By Ronnie Cohen
FAIRFAX, California (Reuters) - A judge on Friday is to consider the fate of dozens of paupers' graves unearthed by construction crews beneath the parking lot of a California hospital, apparently part of a long-forgotten cemetery established for indigent patients.
Construction workers initially discovered 15 plain, uniformly spaced pine coffins in February, but the entire site, located in San Jose, may contain as many as 1,445 graves in all, said Joy Alexiou, a Santa Clara Valley Medical Center spokeswoman.
The decaying caskets likely contain the remains of poor patients who died between 1875, when the hospital was built, and 1940, said Michael Rossi, deputy Santa Clara County counsel.
"We don't know what's in these 15 deteriorating wooden boxes," Rossi told Reuters. "We know it's a potter's field because there are no markers."
Rossi has filed a petition in Superior Court seeking permission to remove 100 of the coffins, which are in the way of the hospital's construction project, and cremate the remains.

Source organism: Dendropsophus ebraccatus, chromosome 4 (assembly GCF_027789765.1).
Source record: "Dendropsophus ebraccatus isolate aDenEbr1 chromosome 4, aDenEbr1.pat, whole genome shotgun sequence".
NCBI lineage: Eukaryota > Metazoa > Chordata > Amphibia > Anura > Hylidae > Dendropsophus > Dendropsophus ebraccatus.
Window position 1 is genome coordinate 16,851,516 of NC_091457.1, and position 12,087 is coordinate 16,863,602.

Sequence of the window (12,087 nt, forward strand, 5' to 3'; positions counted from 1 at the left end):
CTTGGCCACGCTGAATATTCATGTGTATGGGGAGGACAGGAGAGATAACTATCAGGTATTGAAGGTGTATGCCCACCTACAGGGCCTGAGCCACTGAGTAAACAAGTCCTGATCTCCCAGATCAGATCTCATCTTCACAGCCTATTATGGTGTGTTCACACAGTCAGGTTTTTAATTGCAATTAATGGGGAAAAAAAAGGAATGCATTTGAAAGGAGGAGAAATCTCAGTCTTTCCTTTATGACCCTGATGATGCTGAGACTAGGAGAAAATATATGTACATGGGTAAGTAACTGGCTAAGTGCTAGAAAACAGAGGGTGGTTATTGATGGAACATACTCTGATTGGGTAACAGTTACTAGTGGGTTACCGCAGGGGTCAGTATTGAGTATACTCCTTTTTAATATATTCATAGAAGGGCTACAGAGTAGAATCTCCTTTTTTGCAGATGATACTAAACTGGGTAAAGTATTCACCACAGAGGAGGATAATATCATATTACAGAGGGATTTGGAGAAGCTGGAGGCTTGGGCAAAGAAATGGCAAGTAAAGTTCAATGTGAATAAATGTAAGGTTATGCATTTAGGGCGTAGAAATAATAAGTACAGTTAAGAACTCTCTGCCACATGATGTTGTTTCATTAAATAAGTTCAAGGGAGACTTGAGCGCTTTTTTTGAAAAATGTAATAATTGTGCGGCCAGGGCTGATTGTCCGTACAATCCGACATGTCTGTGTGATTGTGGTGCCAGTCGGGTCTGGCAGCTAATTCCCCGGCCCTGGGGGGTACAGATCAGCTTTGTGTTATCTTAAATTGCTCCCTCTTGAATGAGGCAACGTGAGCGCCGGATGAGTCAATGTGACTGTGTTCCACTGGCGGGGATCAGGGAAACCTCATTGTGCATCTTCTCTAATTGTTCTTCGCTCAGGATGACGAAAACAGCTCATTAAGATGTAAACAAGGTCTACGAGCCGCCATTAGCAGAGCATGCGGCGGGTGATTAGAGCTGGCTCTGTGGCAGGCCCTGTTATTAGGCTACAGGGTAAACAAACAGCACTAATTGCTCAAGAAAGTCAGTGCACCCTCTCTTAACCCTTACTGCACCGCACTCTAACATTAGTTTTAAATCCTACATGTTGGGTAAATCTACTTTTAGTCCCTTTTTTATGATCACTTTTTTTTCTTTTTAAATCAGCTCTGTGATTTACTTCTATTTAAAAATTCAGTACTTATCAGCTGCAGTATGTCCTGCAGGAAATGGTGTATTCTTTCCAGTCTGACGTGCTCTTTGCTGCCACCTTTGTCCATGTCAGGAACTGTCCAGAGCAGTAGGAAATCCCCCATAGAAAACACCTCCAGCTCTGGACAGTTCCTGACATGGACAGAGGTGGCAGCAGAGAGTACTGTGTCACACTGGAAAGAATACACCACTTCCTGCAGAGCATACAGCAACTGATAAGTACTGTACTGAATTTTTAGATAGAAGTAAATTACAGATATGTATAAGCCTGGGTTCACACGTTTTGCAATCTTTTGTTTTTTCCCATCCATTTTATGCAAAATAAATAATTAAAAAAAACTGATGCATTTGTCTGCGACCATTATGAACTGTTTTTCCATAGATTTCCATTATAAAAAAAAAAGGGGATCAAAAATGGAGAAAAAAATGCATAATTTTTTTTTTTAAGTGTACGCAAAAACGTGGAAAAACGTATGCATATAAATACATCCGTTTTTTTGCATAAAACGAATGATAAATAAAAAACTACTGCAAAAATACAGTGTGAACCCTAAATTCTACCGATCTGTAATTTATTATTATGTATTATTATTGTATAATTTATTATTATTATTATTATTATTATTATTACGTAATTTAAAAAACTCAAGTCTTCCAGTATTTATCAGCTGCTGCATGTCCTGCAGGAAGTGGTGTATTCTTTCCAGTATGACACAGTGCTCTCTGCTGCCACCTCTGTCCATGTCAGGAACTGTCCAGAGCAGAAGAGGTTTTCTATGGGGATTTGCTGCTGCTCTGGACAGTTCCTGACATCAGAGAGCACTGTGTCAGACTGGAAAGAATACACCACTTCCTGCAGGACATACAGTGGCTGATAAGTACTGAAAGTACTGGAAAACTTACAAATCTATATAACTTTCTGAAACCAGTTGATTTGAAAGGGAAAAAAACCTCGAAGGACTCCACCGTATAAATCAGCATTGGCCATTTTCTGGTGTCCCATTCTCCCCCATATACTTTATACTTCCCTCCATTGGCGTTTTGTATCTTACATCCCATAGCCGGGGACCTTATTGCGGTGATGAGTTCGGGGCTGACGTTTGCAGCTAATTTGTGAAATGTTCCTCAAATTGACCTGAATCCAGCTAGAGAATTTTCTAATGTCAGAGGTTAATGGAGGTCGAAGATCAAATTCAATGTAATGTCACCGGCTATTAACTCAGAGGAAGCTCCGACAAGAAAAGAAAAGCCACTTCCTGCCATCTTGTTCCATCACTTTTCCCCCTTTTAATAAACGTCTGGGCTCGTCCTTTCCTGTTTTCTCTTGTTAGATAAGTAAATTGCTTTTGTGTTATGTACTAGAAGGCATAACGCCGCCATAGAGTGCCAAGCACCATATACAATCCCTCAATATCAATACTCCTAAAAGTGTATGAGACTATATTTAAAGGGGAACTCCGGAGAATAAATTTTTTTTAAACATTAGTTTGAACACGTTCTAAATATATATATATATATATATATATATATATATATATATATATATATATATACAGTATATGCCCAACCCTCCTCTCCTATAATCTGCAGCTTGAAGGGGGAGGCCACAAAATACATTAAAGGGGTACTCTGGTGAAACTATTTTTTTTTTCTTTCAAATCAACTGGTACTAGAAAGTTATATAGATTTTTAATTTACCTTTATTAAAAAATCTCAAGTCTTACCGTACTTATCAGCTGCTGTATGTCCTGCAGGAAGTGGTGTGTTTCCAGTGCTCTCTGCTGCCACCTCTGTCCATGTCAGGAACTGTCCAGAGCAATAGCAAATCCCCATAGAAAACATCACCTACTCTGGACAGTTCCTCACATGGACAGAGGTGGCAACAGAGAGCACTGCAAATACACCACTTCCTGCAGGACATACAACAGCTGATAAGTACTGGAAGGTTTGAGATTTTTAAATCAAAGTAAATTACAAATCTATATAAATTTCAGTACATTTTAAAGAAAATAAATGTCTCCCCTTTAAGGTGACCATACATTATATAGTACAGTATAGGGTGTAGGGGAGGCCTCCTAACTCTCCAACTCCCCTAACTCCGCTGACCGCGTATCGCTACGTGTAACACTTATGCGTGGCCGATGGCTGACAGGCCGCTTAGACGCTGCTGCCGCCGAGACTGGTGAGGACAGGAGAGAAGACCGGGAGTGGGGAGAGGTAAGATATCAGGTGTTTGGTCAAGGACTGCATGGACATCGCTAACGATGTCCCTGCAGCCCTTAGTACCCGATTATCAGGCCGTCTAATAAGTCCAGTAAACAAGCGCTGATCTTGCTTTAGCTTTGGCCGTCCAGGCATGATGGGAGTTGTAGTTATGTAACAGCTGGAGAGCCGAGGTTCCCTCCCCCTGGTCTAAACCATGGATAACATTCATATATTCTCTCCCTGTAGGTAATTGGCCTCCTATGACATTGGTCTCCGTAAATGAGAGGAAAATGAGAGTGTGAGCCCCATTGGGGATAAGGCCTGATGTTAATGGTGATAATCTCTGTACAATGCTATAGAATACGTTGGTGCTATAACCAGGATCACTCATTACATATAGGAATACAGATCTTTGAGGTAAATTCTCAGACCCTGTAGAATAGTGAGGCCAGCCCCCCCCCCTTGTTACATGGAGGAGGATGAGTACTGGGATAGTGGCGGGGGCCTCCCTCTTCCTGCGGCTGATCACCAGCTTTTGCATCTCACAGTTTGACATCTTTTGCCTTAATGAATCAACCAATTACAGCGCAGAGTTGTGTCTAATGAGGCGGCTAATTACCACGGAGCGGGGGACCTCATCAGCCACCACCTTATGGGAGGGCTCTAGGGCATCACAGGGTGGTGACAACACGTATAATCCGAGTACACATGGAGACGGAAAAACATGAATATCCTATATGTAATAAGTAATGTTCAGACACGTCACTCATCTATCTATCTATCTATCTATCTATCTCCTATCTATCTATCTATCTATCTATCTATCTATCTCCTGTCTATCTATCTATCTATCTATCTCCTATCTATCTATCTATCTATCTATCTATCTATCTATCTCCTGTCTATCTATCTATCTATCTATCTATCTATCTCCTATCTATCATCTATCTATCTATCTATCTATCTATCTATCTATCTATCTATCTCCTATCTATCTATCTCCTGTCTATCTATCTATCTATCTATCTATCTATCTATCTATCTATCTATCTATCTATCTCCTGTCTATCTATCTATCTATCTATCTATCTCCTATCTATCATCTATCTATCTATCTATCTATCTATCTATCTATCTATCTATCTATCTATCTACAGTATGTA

The other estimated 1,345 coffins would remain buried beneath roads and parking lots in the vicinity, Alexiou said.
Rossi located the potter's field on a 1932 hospital map. But the graveyard fails to appear on a 1959 hospital master plan or a 1966 hospital site survey, the petition says. It says the cemetery appears to have been paved over or covered with gravel for an employee parking lot in the late 1950s.
Rossi said he was unable to find any records identifying the people buried in the graveyard.
Judge Paul Bernal, official historian for the city of San Jose, said locals simply called the cemetery behind the county hospital "County Cemetery" or "Potter's Field," where deceased who were indigent, unknown or unclaimed were buried.
Bill Foley, a documentary filmmaker and a member of the California Pioneers of Santa Clara County, called the potter's field "a very unfashionable place," after reading newspaper articles mentioning the graveyard between 1902 and 1917.
"It's a shame to have people who were essentially forgotten for their lives forgotten for all eternity," he said. "Whereas others will get a nice burial in a nice cemetery, they get a parking lot."
A 1916 newspaper article tells the story of a 7-week-old girl named Mary Melefeore, who could not be buried anywhere but the potter's field because a physician had not attended her death.
In 1902, a man described as delirious died in the county hospital "and was buried in the cemetery attached to that institution," a newspaper article from the time says of the death of Tucker Kelly.
Santa Clara County no longer buries its indigent. They are all cremated, as allowed under a 1965 California statute Rossi said.
(Editing by Dan Whitcomb and Philip Barbara)